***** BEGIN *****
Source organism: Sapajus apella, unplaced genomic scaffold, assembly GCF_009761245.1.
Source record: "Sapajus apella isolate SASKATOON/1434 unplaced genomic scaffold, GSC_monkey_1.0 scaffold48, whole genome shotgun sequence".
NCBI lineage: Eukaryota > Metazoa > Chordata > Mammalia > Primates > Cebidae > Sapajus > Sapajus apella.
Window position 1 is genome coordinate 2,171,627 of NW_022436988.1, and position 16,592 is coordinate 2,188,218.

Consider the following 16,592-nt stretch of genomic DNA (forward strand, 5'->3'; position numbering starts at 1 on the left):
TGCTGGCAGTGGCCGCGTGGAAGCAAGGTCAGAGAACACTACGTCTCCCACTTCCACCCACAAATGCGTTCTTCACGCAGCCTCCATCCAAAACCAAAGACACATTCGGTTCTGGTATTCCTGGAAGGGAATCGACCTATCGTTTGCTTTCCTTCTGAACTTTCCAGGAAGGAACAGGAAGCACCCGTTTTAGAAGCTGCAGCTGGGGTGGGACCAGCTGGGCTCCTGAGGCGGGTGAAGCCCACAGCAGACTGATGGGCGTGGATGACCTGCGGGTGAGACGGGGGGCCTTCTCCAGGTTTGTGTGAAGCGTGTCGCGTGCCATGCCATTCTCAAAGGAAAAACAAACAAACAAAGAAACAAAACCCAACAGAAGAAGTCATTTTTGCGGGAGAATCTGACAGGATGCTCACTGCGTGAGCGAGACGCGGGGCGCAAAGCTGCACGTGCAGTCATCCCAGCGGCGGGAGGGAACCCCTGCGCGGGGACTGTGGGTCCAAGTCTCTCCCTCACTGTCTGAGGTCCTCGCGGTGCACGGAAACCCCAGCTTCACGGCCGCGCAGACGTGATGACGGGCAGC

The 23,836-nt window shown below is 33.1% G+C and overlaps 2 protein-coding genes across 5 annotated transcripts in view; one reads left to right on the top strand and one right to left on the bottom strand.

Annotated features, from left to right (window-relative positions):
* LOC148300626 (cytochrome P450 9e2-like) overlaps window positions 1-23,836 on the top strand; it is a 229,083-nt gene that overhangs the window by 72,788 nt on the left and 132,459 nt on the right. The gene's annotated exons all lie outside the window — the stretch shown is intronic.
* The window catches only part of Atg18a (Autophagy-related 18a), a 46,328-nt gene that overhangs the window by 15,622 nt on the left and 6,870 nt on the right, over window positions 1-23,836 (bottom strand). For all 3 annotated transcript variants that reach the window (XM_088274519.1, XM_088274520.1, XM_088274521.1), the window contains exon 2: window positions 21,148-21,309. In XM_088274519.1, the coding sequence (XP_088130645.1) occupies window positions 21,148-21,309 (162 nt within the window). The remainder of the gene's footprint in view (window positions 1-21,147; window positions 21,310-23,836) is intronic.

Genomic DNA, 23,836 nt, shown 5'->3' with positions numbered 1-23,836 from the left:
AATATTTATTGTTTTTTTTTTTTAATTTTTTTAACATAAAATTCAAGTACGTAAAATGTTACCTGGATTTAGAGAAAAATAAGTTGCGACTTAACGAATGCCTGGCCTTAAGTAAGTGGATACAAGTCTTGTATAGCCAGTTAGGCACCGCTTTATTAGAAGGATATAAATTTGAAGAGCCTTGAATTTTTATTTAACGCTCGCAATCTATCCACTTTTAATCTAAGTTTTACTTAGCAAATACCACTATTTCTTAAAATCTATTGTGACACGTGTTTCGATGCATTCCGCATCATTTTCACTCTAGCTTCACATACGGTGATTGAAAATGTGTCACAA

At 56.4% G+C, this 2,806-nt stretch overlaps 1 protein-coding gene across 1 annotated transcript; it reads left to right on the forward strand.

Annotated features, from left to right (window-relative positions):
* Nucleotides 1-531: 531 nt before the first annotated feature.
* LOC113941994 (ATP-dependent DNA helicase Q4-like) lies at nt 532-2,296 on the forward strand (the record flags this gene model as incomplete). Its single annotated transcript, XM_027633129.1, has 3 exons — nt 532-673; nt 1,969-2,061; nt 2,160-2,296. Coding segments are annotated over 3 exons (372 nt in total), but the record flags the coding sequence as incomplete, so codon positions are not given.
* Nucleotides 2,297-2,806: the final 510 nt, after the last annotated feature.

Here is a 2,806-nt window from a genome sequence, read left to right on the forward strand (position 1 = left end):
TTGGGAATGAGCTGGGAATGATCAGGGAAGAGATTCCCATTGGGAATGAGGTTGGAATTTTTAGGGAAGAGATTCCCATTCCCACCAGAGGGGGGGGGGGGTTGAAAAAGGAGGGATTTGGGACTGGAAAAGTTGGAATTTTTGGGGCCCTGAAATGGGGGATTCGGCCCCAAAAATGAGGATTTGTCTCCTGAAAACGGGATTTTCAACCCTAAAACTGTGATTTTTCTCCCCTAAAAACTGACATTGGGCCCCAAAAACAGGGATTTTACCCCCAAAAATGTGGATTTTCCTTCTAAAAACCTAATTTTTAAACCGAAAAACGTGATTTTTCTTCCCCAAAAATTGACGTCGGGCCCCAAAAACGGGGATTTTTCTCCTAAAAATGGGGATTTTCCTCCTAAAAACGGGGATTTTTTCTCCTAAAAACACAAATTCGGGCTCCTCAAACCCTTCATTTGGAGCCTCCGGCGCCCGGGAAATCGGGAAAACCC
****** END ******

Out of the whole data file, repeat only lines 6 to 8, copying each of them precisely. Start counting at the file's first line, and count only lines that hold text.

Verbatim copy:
TGCTGGCAGTGGCCGCGTGGAAGCAAGGTCAGAGAACACTACGTCTCCCACTTCCACCCACAAATGCGTTCTTCACGCAGCCTCCATCCAAAACCAAAGACACATTCGGTTCTGGTATTCCTGGAAGGGAATCGACCTATCGTTTGCTTTCCTTCTGAACTTTCCAGGAAGGAACAGGAAGCACCCGTTTTAGAAGCTGCAGCTGGGGTGGGACCAGCTGGGCTCCTGAGGCGGGTGAAGCCCACAGCAGACTGATGGGCGTGGATGACCTGCGGGTGAGACGGGGGGCCTTCTCCAGGTTTGTGTGAAGCGTGTCGCGTGCCATGCCATTCTCAAAGGAAAAACAAACAAACAAAGAAACAAAACCCAACAGAAGAAGTCATTTTTGCGGGAGAATCTGACAGGATGCTCACTGCGTGAGCGAGACGCGGGGCGCAAAGCTGCACGTGCAGTCATCCCAGCGGCGGGAGGGAACCCCTGCGCGGGGACTGTGGGTCCAAGTCTCTCCCTCACTGTCTGAGGTCCTCGCGGTGCACGGAAACCCCAGCTTCACGGCCGCGCAGACGTGATGACGGGCAGC

The 23,836-nt window shown below is 33.1% G+C and overlaps 2 protein-coding genes across 5 annotated transcripts in view; one reads left to right on the top strand and one right to left on the bottom strand.

Annotated features, from left to right (window-relative positions):